Regulation of Interferon-Inducible 2’-5’-Oligoadenylate Synthetases by Adenovirus VAI RNA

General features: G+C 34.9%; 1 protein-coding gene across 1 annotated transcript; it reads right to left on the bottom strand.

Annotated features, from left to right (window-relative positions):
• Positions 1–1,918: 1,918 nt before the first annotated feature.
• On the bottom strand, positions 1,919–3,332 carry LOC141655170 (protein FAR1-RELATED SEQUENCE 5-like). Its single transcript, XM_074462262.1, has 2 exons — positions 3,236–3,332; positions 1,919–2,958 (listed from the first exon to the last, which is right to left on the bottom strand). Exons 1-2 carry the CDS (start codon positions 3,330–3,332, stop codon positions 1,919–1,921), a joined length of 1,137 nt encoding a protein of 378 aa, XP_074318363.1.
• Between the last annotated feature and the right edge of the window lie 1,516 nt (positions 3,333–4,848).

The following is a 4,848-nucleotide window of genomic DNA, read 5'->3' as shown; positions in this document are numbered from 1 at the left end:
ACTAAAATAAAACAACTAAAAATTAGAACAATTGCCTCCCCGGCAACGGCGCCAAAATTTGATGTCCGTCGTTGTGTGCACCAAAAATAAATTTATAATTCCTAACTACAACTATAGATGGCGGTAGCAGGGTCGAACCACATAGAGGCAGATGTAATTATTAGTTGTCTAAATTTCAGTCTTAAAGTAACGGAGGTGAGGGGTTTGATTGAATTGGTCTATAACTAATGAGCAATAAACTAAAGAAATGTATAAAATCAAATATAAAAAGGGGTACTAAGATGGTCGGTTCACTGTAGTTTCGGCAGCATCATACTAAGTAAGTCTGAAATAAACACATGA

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Viral double-stranded RNA is a key pathogen invasion signal recognized by the human innate immune system. All adenoviruses synthesize at least one highly structured RNA (VAI) to suppress this antiviral response by attenuating the activity of antiviral proteins. Surprisingly, VAI RNA was previously shown to positively regulate the activity of one interferon-inducible antiviral protein, 2’-5’-oligoadenylate synthetases (OAS). The present thesis focuses on investigating the regulation of a human OAS1 isoform by VAI RNA and its derivatives. An Escherichia coli protein expression and purification system has been developed for OAS1 protein production. A combination of biochemical and biophysical approaches was employed to examine VAI RNA binding affinity, activation potential for OAS1 and OAS1:VAI RNA complex formation. Taken together, I have found that while full-length VAI does indeed activate OAS1 in vitro, a truncated version lacking the terminal stem has the opposite effect, and this is the physiologically important response.